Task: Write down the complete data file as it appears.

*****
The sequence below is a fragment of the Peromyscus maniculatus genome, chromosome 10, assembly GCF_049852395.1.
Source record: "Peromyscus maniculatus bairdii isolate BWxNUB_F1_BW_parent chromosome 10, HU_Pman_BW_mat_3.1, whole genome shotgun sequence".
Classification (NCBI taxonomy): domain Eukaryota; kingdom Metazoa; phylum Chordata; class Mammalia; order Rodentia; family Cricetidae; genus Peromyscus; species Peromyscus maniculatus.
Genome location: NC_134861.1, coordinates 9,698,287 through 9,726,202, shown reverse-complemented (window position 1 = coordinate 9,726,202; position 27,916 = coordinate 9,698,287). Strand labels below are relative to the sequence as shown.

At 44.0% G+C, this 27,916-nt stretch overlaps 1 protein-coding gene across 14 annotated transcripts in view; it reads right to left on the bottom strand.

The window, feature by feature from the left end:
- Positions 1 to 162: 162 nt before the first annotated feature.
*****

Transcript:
The sequence below is a fragment of the Peromyscus maniculatus genome, chromosome 10, assembly GCF_049852395.1.
Source record: "Peromyscus maniculatus bairdii isolate BWxNUB_F1_BW_parent chromosome 10, HU_Pman_BW_mat_3.1, whole genome shotgun sequence".
Classification (NCBI taxonomy): domain Eukaryota; kingdom Metazoa; phylum Chordata; class Mammalia; order Rodentia; family Cricetidae; genus Peromyscus; species Peromyscus maniculatus.
Genome location: NC_134861.1, coordinates 9,698,287 through 9,726,202, shown reverse-complemented (window position 1 = coordinate 9,726,202; position 27,916 = coordinate 9,698,287). Strand labels below are relative to the sequence as shown.

At 44.0% G+C, this 27,916-nt stretch overlaps 1 protein-coding gene across 14 annotated transcripts in view; it reads right to left on the bottom strand.

The window, feature by feature from the left end:
- Positions 1 to 162: 162 nt before the first annotated feature.